Celebrating May Day in the Netherlands


May 1, 1011





Photos courtesy of Thomas Van Beersum


2011 May Day Statement
by Manny Sarmiento on Friday, April 29, 2011 at 6:21pm
2011 May Day Statement

We at MIGRANTE Austria honor and march with the working people of the world as we denounce a whole year of betrayal by President Benigno Aquino III.

Armed with a most welcome promise of change, Aquino was mandated by the people to drag the country out of the quagmire left behind by the 10-year rule of his predecessor Gloria Macapagal-Arroyo. He made sweet promises on his 10-point agenda declaring that we, the people, are his „boss“. But instead of delivering on his promises ( http://www.abs-cbnnews.com/aquino-promises), he has outrightly neglected the Filipino people’s issues and legitimate demands in his first year of his term.

As a candidate for President, Aquino talked big about prosecuting and holding Gloria Macapagal-Arroyo accountable for plunder and gross human rights violations. Now in office, Aquino continues many of the policies of Arroyo’s and other previous governments as the socio-economic and human rights situation in the country further deteriorates.

Facts and figures are available to prove this. But when a third of the country's 94 million people remain in deep poverty and their numbers continue to grow by the day, statistics are hardly necessary. We know and experience it in our daily lives.

The costs of basic commodities and services in the country continue to rise (http://newsinfo.inquirer.net/inquirerheadlines/nation/view/20110412-330651/Aquino-warned-of-rice-crisis) and 4.1 million families -- have gone hungry at least once in the past three months (SocialWeatherStation poll, March 2011).

According to the National Statistics Office (NSO) there are about 2.86 million unemployed and 6.76 million Filipinos underemployed as of 2010. The daily minimum wage of Php404 is just 2/5 of the estimated average family living wage (FLW) of Php988 in the National Capital Region (NCR) as of March 2011.(http://www.ibon.org/ibon_articles.php?id=138). Despite of this, Aquino refused to legislate a P125 (USD 2.71) daily wage increase across the board and is instead leaving up the matter to the Regional Tripartite Wages and Productivity Board – a cheap way to shirk responsibility.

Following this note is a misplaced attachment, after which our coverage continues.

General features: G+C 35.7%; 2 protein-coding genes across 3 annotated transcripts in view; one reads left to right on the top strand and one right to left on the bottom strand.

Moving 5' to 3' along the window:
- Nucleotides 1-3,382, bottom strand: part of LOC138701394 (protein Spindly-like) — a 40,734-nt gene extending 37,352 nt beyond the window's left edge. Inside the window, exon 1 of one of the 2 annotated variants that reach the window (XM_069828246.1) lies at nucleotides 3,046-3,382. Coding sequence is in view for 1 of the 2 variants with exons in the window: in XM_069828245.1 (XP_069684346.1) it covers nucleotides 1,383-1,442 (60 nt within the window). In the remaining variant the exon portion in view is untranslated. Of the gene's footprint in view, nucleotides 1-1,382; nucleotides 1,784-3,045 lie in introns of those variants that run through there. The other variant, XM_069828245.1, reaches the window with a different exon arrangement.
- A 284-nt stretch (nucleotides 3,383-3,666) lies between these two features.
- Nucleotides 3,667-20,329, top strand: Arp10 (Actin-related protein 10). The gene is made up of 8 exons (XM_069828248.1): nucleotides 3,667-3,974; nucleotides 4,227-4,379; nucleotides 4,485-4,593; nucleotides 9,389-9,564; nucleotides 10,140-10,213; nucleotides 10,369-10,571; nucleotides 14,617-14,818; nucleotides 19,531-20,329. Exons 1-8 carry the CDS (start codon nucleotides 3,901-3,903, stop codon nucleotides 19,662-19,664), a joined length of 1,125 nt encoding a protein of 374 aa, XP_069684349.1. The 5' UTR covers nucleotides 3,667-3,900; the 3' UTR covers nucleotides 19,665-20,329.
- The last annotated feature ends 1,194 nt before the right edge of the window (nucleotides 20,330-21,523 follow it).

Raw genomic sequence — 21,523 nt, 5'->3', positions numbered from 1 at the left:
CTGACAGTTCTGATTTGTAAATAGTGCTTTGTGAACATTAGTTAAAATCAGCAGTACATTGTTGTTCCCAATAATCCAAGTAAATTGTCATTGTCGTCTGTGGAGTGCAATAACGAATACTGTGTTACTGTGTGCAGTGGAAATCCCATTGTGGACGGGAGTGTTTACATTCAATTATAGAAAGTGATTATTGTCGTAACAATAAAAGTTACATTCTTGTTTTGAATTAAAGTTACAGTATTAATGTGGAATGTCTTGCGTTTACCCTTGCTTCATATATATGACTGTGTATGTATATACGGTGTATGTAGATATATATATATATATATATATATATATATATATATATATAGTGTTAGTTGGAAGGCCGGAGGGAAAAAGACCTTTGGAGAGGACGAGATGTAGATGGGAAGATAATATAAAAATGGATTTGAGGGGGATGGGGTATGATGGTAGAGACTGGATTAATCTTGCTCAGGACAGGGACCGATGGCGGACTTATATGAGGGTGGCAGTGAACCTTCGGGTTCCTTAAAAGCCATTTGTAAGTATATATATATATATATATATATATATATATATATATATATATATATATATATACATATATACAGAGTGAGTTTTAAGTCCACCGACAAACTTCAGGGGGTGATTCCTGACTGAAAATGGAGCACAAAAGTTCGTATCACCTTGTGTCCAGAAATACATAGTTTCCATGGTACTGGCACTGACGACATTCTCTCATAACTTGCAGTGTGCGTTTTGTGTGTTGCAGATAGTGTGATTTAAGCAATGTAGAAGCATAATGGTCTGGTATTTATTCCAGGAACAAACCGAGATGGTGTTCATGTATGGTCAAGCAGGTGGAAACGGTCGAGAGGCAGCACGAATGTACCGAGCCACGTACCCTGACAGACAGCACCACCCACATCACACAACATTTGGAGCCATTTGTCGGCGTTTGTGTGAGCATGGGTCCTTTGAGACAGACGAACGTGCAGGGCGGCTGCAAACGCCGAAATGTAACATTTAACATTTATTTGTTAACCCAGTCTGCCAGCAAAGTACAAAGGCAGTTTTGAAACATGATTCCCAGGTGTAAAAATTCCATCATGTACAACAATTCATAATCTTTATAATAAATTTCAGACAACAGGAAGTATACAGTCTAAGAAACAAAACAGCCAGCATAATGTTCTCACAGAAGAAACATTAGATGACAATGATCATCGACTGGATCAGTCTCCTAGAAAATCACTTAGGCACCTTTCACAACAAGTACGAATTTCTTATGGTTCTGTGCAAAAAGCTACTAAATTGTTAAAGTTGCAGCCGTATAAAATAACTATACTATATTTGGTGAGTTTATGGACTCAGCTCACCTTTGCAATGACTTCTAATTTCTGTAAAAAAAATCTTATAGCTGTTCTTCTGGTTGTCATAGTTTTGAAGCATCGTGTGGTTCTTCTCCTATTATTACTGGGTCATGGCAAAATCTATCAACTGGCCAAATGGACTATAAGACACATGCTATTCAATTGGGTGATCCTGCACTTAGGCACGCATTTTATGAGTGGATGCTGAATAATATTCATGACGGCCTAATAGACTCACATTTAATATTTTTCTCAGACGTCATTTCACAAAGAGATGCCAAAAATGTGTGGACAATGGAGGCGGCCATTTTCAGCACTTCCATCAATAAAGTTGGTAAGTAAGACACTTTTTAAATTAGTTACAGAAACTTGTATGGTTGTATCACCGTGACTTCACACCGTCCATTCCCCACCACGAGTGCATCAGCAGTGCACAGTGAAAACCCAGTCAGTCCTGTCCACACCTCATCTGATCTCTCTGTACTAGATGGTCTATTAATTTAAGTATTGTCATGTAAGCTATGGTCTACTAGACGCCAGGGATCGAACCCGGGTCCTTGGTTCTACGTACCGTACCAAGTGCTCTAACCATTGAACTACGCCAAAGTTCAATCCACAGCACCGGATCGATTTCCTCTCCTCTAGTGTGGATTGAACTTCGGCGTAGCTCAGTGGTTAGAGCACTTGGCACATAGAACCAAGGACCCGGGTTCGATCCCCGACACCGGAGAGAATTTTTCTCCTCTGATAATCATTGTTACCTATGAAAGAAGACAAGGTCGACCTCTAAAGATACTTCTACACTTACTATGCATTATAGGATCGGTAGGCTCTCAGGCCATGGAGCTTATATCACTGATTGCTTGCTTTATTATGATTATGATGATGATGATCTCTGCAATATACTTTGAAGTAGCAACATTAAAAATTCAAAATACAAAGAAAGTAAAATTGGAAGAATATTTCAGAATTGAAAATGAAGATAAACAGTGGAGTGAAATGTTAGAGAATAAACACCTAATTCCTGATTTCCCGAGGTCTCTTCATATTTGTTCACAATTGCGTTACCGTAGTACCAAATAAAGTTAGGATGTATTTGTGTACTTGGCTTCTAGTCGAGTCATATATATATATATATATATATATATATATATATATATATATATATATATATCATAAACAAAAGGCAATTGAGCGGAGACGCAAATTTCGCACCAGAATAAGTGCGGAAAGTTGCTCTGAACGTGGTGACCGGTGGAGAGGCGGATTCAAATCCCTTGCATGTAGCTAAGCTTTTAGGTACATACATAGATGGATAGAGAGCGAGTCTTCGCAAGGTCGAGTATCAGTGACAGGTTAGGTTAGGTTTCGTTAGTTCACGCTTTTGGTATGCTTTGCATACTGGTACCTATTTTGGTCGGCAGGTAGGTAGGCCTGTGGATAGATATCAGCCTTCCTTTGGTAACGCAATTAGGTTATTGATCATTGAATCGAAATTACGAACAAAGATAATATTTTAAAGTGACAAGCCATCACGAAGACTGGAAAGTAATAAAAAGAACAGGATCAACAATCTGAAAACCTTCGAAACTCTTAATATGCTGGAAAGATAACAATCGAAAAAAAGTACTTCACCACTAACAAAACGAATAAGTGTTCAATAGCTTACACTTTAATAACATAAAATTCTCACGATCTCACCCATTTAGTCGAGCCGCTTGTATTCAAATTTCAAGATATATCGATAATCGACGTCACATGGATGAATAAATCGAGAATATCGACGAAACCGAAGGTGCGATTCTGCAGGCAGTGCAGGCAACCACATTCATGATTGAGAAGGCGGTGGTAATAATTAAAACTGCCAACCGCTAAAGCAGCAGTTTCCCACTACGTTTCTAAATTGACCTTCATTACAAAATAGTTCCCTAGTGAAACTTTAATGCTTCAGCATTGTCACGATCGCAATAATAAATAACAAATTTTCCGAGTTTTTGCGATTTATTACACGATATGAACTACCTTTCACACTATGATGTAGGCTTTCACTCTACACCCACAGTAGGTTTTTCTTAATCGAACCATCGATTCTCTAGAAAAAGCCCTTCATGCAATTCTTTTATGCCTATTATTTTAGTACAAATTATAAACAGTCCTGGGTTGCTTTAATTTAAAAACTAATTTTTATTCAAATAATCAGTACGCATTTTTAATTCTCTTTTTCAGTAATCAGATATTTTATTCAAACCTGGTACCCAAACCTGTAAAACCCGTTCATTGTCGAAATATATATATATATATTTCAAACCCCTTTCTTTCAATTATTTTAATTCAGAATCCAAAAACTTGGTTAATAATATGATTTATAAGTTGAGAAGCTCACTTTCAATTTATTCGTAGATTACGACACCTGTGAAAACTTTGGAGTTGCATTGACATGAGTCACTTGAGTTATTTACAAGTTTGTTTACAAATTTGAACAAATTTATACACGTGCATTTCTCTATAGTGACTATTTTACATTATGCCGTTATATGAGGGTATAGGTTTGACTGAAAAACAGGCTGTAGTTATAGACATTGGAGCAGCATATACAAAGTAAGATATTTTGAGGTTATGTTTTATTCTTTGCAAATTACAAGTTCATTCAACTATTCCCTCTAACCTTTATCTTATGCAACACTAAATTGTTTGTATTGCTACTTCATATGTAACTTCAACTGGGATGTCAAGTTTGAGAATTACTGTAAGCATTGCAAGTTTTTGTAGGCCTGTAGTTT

Owing to the Labor Export Policy implemented by previous governments in the last four decades, more than 20% of the 36-million Philippine work force is deployed abroad at a high social cost (including family separations, various forms of maltreatment in host countries). The so-called Overseas Filipino Workers (OFWs) who remit the dollars that fuel the Philippines' economy are hailed as the country’s present-day heroes but the government hardly pays more than lip service to their rights and welfare. The government does not have a system for the repatriation of OFWs in crisis-struck countries and has neither the will nor the capacity to reabsorb them into the local work force.

Rep. Rafael Mariano of Party-list, Anakpawis stressed " If only the government will protect the local industries from smuggling, global competition and trade liberalization policy, then unemployment and underemployment will not be a cause of concern." (http://www.congress.gov.ph/press/details.php?pressid=4862 )

Indeed, Aquino has chosen to pursue a policy of subservience to foreign dictates. In fact, thousands of urban poor families have been displaced through violent demolition of their homes, public transportation fares have been hiked, and value added tax has been imposed on expressways -- all in the name of the public-private partnership program pushed by the World Bank. Large scale foreign mining projects that give foreign companies a high return on their investments cause environmental destruction and damage to human lives and human rights violations. It is also to meet the conditionality of the World Bank that Aquino stopped rice subsidies via the National Food Authority and created the Conditional Cash Transfer, a dole-out program prone to corruption by government officials at all levels.